Investments have also increased. Villig says there are currently about 300 active angels and 8 venture capital funds. Government figures suggest that investment was around $1 billion last year. Not a huge amount by the standards of say London, but it has to be seen in the context of a population of 1.3 million.
But Villig emphasizes that while investment is necessary, the entrepreneurial mindset in Estonia differs somewhat from elsewhere in Europe or in the US. “We don’t have a quick failure philosophy,” he says. “If Estonian companies don’t get the funding they need, they start up and keep going – maybe for five years.”
He also points to a certain austerity. VC and Angel Cash are carefully spent. He cites Bolt, who he says has generated a better ratio of income to invested money than his rivals.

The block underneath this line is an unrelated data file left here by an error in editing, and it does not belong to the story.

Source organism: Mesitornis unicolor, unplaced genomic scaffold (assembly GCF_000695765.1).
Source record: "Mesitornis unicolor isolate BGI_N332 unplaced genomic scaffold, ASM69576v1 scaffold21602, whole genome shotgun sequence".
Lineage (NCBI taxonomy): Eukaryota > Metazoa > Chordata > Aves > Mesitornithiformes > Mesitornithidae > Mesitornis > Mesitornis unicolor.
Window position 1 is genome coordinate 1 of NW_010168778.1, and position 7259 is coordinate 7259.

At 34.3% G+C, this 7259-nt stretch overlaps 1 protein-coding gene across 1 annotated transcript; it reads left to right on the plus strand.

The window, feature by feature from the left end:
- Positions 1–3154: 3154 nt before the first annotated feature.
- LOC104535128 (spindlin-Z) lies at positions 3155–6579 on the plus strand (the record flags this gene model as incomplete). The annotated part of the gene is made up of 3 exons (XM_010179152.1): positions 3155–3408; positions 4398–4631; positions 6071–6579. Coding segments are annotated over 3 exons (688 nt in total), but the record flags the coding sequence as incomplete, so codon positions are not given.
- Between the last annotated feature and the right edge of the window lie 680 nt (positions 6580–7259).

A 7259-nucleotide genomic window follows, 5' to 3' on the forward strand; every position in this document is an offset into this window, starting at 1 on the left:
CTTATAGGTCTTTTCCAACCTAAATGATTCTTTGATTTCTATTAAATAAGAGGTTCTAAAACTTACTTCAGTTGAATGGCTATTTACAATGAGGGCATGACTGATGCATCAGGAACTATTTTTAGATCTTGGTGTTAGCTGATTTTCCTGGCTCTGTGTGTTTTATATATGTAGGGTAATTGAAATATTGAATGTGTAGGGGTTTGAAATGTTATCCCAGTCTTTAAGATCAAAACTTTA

The people problem
But while Estonia plans to grow its startup economy, there is a potentially very big problem. At just 1.3 million people, the talent pool is small. Therefore, attracting skilled people from elsewhere has been a priority. An important measure is the Startup Visa Scheme, which offers a fast track right to work for foreign talent. To date, it has attracted over 4,000 people, which I calculate is more than the comparable UK scheme.